Ingredients:
No measurements will be provided here; it will all depend on how many people you wish to feed.

Ingredients:
1½ cup Orzo
Vegetable Broth

Cook Orzo according to package directions.
Fry the following vegetables one by one in Extra Virgin Olive Oil (EVOO) and add to the orzo and mix.

Vegetables
Sliced Mushrooms
Chopped Red, Yellow, and Orange Peppers
Asparagus
Chopped spring onions
Mixed frozen vegetables of your choice

Add some
Pine Nuts
Fresh or roasted pepitas (Pumpkin seeds)
Capers
In fact, you can add whatever you have available. That’s what I usually do.
Chill the salad and mix with the dressing just before serving, and enjoy.

For the Dressing:
Follow link for recipe: Es’s Vegan Aquafaba (Chickpea Liquid) Mayo/Sauce

Have you ever used Chickpea Liquid (Aquafaba) to make Vegan Mayo/Sauce? Well I have!!

——————————————

Author bio:

I am originally from South Africa, but in Vancouver, Canada for the past 20 years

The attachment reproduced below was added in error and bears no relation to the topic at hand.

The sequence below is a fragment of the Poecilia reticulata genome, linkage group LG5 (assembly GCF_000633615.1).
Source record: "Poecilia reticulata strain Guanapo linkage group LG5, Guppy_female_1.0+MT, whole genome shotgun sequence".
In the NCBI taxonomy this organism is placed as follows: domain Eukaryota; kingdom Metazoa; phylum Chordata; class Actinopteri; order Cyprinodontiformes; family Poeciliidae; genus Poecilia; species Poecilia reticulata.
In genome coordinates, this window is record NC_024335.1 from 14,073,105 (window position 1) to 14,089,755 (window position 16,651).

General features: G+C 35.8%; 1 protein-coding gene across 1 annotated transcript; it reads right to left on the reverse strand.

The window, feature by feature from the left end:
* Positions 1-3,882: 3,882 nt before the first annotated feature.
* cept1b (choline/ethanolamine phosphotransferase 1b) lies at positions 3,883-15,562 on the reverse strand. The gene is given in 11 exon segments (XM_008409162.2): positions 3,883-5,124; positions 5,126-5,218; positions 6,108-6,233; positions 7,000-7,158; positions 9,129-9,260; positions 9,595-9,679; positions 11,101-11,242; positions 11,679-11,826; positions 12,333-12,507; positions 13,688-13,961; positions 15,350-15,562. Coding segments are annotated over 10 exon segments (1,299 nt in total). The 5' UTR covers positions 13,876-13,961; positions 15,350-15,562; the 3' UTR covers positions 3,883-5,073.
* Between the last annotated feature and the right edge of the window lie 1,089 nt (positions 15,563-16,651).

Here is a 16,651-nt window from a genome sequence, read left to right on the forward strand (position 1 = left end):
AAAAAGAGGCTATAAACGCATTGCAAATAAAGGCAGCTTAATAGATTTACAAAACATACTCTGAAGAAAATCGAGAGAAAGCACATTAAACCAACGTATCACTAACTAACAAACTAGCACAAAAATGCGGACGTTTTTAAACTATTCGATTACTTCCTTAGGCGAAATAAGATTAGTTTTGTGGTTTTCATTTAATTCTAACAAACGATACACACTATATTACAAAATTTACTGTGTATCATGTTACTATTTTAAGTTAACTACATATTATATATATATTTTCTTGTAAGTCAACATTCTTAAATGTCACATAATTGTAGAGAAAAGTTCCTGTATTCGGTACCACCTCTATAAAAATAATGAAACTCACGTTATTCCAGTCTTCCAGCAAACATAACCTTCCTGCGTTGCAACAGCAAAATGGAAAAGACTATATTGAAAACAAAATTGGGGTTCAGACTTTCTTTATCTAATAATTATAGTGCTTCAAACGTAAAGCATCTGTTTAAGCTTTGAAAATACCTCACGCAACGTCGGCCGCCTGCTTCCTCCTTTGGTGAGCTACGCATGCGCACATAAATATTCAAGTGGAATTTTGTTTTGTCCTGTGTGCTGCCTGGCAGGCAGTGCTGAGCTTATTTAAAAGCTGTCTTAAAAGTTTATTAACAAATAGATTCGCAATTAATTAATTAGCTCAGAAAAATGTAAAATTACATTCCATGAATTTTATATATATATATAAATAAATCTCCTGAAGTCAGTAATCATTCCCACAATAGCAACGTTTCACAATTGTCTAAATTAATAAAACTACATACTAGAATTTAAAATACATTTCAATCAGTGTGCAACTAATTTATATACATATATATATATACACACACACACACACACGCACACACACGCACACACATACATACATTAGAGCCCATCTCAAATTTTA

2. What started your blog? (Why do you like to write?)

I love to share my passion to cook, bake and experiment in the kitchen. This is my way of relaxing after a long and hard week in the office, and if you wish to call it my ‘retail therapy’, so please join me on this day to day journey, which I just ♥
If you love to cook, you will love this blog, and everyone is welcome to share and ‘hunt’for recipes as well as stories from many wonderful fellow bloggers which they so graciously share with us.

If you need more information, please see my blog here.

3. What is your motto for your writing?
My Motto: Sharing is Caring, and I would love to share home-made tried and tested recipes with my followers, readers around the world, and have to enjoy preparing simple and delicious meals for family and friends.

Guest Post: Peaches, A Requiem For Fall

imageLeaves were turning to gold as I opened the trunk of our car. Voices drifted over to me on the wind, discussing the cost of bushels and quality of produce. I smiled up the drive as my wife, Merideth, discussed our most recent purchase.